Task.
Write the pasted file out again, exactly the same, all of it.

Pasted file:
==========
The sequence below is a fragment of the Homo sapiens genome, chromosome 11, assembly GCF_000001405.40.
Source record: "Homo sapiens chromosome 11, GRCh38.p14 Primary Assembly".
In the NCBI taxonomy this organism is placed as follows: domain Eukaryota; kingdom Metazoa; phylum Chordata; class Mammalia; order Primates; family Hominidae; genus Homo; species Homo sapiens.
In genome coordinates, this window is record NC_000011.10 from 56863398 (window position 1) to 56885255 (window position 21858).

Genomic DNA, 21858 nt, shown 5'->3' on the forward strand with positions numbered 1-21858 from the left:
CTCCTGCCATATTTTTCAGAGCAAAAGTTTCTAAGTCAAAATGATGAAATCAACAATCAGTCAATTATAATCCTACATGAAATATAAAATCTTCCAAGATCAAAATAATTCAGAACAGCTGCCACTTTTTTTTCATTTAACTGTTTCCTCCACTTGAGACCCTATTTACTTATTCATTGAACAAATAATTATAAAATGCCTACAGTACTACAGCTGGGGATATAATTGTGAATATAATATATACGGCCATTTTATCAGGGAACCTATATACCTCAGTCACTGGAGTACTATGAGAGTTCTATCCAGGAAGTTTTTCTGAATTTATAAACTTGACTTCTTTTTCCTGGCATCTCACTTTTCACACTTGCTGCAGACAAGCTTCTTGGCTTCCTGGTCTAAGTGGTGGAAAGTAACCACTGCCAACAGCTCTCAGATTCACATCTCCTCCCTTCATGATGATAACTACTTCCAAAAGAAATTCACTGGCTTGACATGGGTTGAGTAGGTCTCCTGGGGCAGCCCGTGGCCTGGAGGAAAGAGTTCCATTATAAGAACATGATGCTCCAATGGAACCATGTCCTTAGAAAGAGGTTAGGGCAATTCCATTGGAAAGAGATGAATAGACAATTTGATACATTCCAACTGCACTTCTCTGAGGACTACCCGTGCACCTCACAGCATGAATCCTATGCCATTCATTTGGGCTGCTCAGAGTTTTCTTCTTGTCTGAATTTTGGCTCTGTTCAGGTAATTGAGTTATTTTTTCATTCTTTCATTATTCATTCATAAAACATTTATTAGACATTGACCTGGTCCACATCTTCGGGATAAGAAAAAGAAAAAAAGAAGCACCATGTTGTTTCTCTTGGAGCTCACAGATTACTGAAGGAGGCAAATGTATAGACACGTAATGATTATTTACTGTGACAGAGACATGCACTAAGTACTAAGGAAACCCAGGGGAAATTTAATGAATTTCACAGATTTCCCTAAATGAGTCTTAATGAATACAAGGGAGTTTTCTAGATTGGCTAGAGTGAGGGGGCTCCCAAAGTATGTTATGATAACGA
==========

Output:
The sequence below is a fragment of the Homo sapiens genome, chromosome 11, assembly GCF_000001405.40.
Source record: "Homo sapiens chromosome 11, GRCh38.p14 Primary Assembly".
In the NCBI taxonomy this organism is placed as follows: domain Eukaryota; kingdom Metazoa; phylum Chordata; class Mammalia; order Primates; family Hominidae; genus Homo; species Homo sapiens.
In genome coordinates, this window is record NC_000011.10 from 56863398 (window position 1) to 56885255 (window position 21858).

Genomic DNA, 21858 nt, shown 5'->3' on the forward strand with positions numbered 1-21858 from the left:
CTCCTGCCATATTTTTCAGAGCAAAAGTTTCTAAGTCAAAATGATGAAATCAACAATCAGTCAATTATAATCCTACATGAAATATAAAATCTTCCAAGATCAAAATAATTCAGAACAGCTGCCACTTTTTTTTCATTTAACTGTTTCCTCCACTTGAGACCCTATTTACTTATTCATTGAACAAATAATTATAAAATGCCTACAGTACTACAGCTGGGGATATAATTGTGAATATAATATATACGGCCATTTTATCAGGGAACCTATATACCTCAGTCACTGGAGTACTATGAGAGTTCTATCCAGGAAGTTTTTCTGAATTTATAAACTTGACTTCTTTTTCCTGGCATCTCACTTTTCACACTTGCTGCAGACAAGCTTCTTGGCTTCCTGGTCTAAGTGGTGGAAAGTAACCACTGCCAACAGCTCTCAGATTCACATCTCCTCCCTTCATGATGATAACTACTTCCAAAAGAAATTCACTGGCTTGACATGGGTTGAGTAGGTCTCCTGGGGCAGCCCGTGGCCTGGAGGAAAGAGTTCCATTATAAGAACATGATGCTCCAATGGAACCATGTCCTTAGAAAGAGGTTAGGGCAATTCCATTGGAAAGAGATGAATAGACAATTTGATACATTCCAACTGCACTTCTCTGAGGACTACCCGTGCACCTCACAGCATGAATCCTATGCCATTCATTTGGGCTGCTCAGAGTTTTCTTCTTGTCTGAATTTTGGCTCTGTTCAGGTAATTGAGTTATTTTTTCATTCTTTCATTATTCATTCATAAAACATTTATTAGACATTGACCTGGTCCACATCTTCGGGATAAGAAAAAGAAAAAAAGAAGCACCATGTTGTTTCTCTTGGAGCTCACAGATTACTGAAGGAGGCAAATGTATAGACACGTAATGATTATTTACTGTGACAGAGACATGCACTAAGTACTAAGGAAACCCAGGGGAAATTTAATGAATTTCACAGATTTCCCTAAATGAGTCTTAATGAATACAAGGGAGTTTTCTAGATTGGCTAGAGTGAGGGGGCTCCCAAAGTATGTTATGATAACGA